The automotive industry faces major problems in the form of material shortages for semiconductors, challenges in the continued mining of rare earth metals and competition for finite natural resources. These hurdles are particularly relevant for materials used in electric car batteries.
“Electric vehicle batteries play a crucial role in the transition to a sustainable electrified vehicle fleet. Batteries are a major competitive factor, so every car manufacturer is looking for new solutions. Customers are demanding longer range, faster charging, long service life and sustainable technologies that do not deplete natural resources,” says Per Nylén, Professor of Production Technology.
“For University West, it is obvious for us to utilise our expertise to help solve the major climate challenges we are facing. New technologies are needed to allow electrification to be done responsibly. We have recently started two research projects and are planning for more.”
Most electric vehicles today are powered by lithium-ion batteries. In this type of battery, the quality of the welds between the various components is crucial. Lower quality welds can lead to serious problems.
“During fast charging of electric vehicles, the joints in the batteries are exposed to very high stresses. Cracks and other defects in the joints can require repairs and, in a worst case scenario, the battery can start to burn,” says Professor Paul Kah, the head of the Empire research project.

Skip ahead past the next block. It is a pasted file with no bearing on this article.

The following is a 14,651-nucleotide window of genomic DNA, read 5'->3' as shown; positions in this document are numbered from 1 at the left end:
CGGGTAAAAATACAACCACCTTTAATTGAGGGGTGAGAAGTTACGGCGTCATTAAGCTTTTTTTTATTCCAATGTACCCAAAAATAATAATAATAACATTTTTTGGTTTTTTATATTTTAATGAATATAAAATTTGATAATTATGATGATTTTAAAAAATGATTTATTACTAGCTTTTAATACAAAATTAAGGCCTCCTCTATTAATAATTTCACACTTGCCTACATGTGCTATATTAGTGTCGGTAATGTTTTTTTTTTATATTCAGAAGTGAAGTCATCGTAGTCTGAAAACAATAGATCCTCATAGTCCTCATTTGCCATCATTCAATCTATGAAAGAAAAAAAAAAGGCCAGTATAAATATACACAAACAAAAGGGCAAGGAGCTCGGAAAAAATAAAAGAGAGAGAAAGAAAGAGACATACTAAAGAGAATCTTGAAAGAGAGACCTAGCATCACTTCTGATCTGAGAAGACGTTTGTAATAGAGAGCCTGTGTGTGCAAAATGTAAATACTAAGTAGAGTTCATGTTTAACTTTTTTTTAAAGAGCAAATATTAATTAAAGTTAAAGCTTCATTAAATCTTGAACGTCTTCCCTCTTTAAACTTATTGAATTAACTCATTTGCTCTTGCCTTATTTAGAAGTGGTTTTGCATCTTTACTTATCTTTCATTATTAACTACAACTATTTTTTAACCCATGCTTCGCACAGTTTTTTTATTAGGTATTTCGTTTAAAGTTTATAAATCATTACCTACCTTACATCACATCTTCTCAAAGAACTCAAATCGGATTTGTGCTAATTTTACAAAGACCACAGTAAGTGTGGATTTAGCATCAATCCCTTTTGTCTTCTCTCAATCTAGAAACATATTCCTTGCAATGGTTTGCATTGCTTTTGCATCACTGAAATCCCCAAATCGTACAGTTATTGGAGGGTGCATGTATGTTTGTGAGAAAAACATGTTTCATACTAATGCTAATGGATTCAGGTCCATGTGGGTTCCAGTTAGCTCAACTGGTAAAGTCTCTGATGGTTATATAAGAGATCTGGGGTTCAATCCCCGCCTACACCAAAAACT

Paul Kah’s research team explores how welds in batteries can be improved so that they have better material properties, greater reliability and improved long-term properties.
“We focus on developing a mix of materials in the joint to provide higher quality. We will also investigate which type of laser welding process offers the best results when manufacturing lithium-ion batteries. With the right joint material and manufacturing method, future lithium-ion batteries can be both safer and longer-lasting.”
Many battery manufacturers are investing heavily in developing solid-state thin film batteries because these can provide faster charging times, higher safety and longer life than current lithium-ion batteries. However, today’s thin-film manufacturing methods to make solid-state battery components are ill-suited for the large-scale deposition of coatings. Deposition rates are typically slow, leading to high costs.
The idea of using thermal spraying when manufacturing components for thin film solid-state batteries is now being tested for the first time. The hope is that it will give the battery components higher performance, better safety and lower manufacturing costs.
According to Professor Shrikant Joshi, head of the NovelCABs research project:
“Thermal spraying is used in a number of different product areas to improve the durability and performance of components – in everything from aircraft engine components to bone implants. It is a cost-effective and versatile technology for giving components robust surface layers. We are now investigating how thermal spraying with liquid feedstock can be used to coat thin solid-state battery components. The techniques we use are suspension plasma spraying and solution precursor plasma spraying. We hope that the project can give Swedish battery manufacturers access to a new robust coating platform for the development of solid-state thin film batteries. This can be a valuable contribution to the next generation of batteries for electric vehicles.”
NovelCABs is a proof-of-concept project conducted in close collaboration between University West and Ångström Advanced Battery Centre at Uppsala University.